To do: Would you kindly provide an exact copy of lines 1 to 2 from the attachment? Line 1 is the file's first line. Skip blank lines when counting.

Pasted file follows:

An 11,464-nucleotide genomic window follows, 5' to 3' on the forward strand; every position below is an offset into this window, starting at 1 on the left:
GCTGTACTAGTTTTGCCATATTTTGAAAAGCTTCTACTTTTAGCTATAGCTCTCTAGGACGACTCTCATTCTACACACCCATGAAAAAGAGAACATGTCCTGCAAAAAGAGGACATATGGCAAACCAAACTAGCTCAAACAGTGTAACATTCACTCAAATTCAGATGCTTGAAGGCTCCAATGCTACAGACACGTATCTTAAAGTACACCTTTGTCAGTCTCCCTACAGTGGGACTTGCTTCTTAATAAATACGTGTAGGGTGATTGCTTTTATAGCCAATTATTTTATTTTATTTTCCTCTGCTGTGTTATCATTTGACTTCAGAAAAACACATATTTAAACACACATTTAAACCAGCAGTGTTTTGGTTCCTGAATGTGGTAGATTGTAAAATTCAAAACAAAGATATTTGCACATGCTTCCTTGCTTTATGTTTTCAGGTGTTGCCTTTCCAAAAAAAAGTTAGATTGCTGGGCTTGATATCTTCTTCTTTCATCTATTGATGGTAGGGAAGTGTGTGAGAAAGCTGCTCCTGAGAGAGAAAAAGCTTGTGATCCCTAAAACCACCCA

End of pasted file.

An 11,464-nucleotide genomic window follows, 5' to 3' on the forward strand; every position below is an offset into this window, starting at 1 on the left:
GCTGTACTAGTTTTGCCATATTTTGAAAAGCTTCTACTTTTAGCTATAGCTCTCTAGGACGACTCTCATTCTACACACCCATGAAAAAGAGAACATGTCCTGCAAAAAGAGGACATATGGCAAACCAAACTAGCTCAAACAGTGTAACATTCACTCAAATTCAGATGCTTGAAGGCTCCAATGCTACAGACACGTATCTTAAAGTACACCTTTGTCAGTCTCCCTACAGTGGGACTTGCTTCTTAATAAATACGTGTAGGGTGATTGCTTTTATAGCCAATTATTTTATTTTATTTTCCTCTGCTGTGTTATCATTTGACTTCAGAAAAACACATATTTAAACACACATTTAAACCAGCAGTGTTTTGGTTCCTGAATGTGGTAGATTGTAAAATTCAAAACAAAGATATTTGCACATGCTTCCTTGCTTTATGTTTTCAGGTGTTGCCTTTCCAAAAAAAAGTTAGATTGCTGGGCTTGATATCTTCTTCTTTCATCTATTGATGGTAGGGAAGTGTGTGAGAAAGCTGCTCCTGAGAGAGAAAAAGCTTGTGATCCCTAAAACCACCCA